SEC's longest-tenured Republican to retire in July, risking deadlock

SEC's longest-tenured Republican to retire in July, risking deadlock
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The longest-tenured Republican on the Securities and Exchange Commission (SEC) announced Monday that he will retire in July, creating a potential deadlock at the agency.

SEC Commissioner Michael Piwowar wrote in a Monday letter to President TrumpDonald John TrumpTrump nominates ambassador to Turkey Trump heads to Mar-a-Lago after signing bill to avert shutdown CNN, MSNBC to air ad turned down by Fox over Nazi imagery MORE that he will step down from the agency on July 7, which would leave two Republicans and two Democrats in control of the commission. 


Piwowar said it was “an honor to serve the American people at such a respected agency and work with such dedicated and talented staff.” A former SEC economist, Piwowar was a staunch critic of the Dodd-Frank Act financial rules enacted after the 2007-8 financial crisis.

The news was first reported by The Wall Street Journal.

Piwowar joined the SEC in August 2013 after his nomination by President Obama. His five-year term expires on June 5, but SEC commissioners are allowed to extend their tenures for up to 18 months if the Senate hasn’t confirmed their successor.

Piwowar’s departure could hinder the SEC’s efforts under Chairman Jay Clayton (R) to loosen rules on financial advisers and companies seeking to go to public.

The SEC currently has a slight majority of Republican commissioners with Clayton, Piwowar and Hester Peirce. The empty Republican seat would give Democratic commissioners Kara Stein and Robert Jackson power to block proposals that would roll back key Dodd-Frank rules or ease disclosure requirements for firms.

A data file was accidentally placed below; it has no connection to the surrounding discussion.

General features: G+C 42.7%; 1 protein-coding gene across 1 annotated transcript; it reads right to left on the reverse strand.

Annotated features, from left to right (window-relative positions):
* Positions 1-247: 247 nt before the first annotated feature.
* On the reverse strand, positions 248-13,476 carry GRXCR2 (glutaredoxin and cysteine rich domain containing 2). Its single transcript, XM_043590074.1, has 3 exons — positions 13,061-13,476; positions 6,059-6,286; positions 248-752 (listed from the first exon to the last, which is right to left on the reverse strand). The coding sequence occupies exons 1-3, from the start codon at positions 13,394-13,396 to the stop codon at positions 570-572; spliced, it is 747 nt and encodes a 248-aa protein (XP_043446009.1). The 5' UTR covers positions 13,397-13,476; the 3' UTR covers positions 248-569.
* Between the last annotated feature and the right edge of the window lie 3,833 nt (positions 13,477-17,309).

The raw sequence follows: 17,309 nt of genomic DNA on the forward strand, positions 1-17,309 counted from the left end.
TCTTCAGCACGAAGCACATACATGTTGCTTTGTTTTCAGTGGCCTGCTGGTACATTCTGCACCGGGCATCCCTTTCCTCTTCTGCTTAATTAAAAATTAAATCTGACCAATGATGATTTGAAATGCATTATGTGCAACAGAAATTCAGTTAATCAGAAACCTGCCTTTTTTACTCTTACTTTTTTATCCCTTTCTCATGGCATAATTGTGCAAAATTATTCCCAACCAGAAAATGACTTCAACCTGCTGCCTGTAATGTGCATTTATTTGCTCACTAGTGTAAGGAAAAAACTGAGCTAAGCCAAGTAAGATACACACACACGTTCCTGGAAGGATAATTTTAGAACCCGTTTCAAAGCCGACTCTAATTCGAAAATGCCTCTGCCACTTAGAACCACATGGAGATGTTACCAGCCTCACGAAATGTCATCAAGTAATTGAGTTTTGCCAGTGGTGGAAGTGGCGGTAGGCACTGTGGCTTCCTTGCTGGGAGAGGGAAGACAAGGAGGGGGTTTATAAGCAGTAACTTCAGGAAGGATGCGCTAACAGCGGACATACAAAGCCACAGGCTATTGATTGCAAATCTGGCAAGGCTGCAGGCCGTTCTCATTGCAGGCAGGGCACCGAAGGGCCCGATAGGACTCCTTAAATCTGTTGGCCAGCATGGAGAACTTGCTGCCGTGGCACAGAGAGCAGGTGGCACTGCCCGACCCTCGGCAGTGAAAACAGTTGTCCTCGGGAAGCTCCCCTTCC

Piwowar served as acting SEC chairman from Trump’s inauguration through Clayton’s swearing-in last May. During his brief but controversial tenure, Piwowar ordered SEC employees to halt work on two polarizing Dodd-Frank rules and railed against a pantheon of regulations he said were hindering average investors.

Senate Democrats called for an investigation into Piwowar's use of the acting chairmanship to target Dodd-Frank, arguing he could have violated federal policies and wasted agency resources.

Piwowar’s retirement is just the latest staffing setback for the SEC. The agency lacked a full roster of five commissioners from 2013 until Peirce and Jackson were sworn in in January.

The White House will be forced to consider a replacement for Piwowar amid other vacancies at federal financial agencies. Trump has not yet nominated a full-time director for the Consumer Financial Protection Bureau, vice chairman of the Federal Deposit Insurance Corporation or president of the Export-Import Bank.